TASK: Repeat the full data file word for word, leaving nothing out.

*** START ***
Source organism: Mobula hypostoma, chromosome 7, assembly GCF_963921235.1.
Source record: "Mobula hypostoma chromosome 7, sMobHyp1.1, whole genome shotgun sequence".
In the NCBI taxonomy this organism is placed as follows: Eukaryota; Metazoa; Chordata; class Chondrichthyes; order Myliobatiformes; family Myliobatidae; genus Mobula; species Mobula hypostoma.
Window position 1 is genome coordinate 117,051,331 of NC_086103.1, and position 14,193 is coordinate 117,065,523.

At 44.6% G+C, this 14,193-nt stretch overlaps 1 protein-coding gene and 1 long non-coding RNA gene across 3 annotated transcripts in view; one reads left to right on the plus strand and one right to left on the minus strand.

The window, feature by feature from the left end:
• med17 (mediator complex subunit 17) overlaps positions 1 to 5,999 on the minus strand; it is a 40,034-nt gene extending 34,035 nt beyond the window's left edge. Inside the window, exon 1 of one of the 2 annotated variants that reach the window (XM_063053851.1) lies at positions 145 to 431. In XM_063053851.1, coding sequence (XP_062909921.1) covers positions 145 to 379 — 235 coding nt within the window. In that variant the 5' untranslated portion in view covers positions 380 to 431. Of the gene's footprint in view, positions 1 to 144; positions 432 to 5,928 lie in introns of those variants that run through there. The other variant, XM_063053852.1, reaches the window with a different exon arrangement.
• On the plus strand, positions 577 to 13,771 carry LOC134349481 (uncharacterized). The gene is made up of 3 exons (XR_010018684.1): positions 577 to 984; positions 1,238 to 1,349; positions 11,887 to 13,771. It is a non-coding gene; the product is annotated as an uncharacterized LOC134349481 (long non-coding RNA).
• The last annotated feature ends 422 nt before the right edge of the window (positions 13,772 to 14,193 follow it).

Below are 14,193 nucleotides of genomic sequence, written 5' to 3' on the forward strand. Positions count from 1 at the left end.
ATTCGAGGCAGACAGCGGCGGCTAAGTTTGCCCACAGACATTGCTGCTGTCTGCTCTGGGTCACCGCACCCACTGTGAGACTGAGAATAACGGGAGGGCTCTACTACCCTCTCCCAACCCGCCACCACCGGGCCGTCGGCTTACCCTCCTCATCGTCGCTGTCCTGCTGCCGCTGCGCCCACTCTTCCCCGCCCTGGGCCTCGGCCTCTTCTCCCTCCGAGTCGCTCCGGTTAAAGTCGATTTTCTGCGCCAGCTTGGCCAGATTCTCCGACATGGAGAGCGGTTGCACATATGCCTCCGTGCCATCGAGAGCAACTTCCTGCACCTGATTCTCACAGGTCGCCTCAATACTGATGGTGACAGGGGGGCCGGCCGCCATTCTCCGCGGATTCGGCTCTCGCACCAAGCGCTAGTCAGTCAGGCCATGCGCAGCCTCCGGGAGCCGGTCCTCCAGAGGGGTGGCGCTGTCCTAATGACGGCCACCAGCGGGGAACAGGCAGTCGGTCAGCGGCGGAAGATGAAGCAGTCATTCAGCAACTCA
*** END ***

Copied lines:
Source organism: Mobula hypostoma, chromosome 7, assembly GCF_963921235.1.
Source record: "Mobula hypostoma chromosome 7, sMobHyp1.1, whole genome shotgun sequence".
In the NCBI taxonomy this organism is placed as follows: Eukaryota; Metazoa; Chordata; class Chondrichthyes; order Myliobatiformes; family Myliobatidae; genus Mobula; species Mobula hypostoma.
Window position 1 is genome coordinate 117,051,331 of NC_086103.1, and position 14,193 is coordinate 117,065,523.

At 44.6% G+C, this 14,193-nt stretch overlaps 1 protein-coding gene and 1 long non-coding RNA gene across 3 annotated transcripts in view; one reads left to right on the plus strand and one right to left on the minus strand.

The window, feature by feature from the left end:
• med17 (mediator complex subunit 17) overlaps positions 1 to 5,999 on the minus strand; it is a 40,034-nt gene extending 34,035 nt beyond the window's left edge. Inside the window, exon 1 of one of the 2 annotated variants that reach the window (XM_063053851.1) lies at positions 145 to 431. In XM_063053851.1, coding sequence (XP_062909921.1) covers positions 145 to 379 — 235 coding nt within the window. In that variant the 5' untranslated portion in view covers positions 380 to 431. Of the gene's footprint in view, positions 1 to 144; positions 432 to 5,928 lie in introns of those variants that run through there. The other variant, XM_063053852.1, reaches the window with a different exon arrangement.
• On the plus strand, positions 577 to 13,771 carry LOC134349481 (uncharacterized). The gene is made up of 3 exons (XR_010018684.1): positions 577 to 984; positions 1,238 to 1,349; positions 11,887 to 13,771. It is a non-coding gene; the product is annotated as an uncharacterized LOC134349481 (long non-coding RNA).
• The last annotated feature ends 422 nt before the right edge of the window (positions 13,772 to 14,193 follow it).

Below are 14,193 nucleotides of genomic sequence, written 5' to 3' on the forward strand. Positions count from 1 at the left end.
ATTCGAGGCAGACAGCGGCGGCTAAGTTTGCCCACAGACATTGCTGCTGTCTGCTCTGGGTCACCGCACCCACTGTGAGACTGAGAATAACGGGAGGGCTCTACTACCCTCTCCCAACCCGCCACCACCGGGCCGTCGGCTTACCCTCCTCATCGTCGCTGTCCTGCTGCCGCTGCGCCCACTCTTCCCCGCCCTGGGCCTCGGCCTCTTCTCCCTCCGAGTCGCTCCGGTTAAAGTCGATTTTCTGCGCCAGCTTGGCCAGATTCTCCGACATGGAGAGCGGTTGCACATATGCCTCCGTGCCATCGAGAGCAACTTCCTGCACCTGATTCTCACAGGTCGCCTCAATACTGATGGTGACAGGGGGGCCGGCCGCCATTCTCCGCGGATTCGGCTCTCGCACCAAGCGCTAGTCAGTCAGGCCATGCGCAGCCTCCGGGAGCCGGTCCTCCAGAGGGGTGGCGCTGTCCTAATGACGGCCACCAGCGGGGAACAGGCAGTCGGTCAGCGGCGGAAGATGAAGCAGTCATTCAGCAACTCA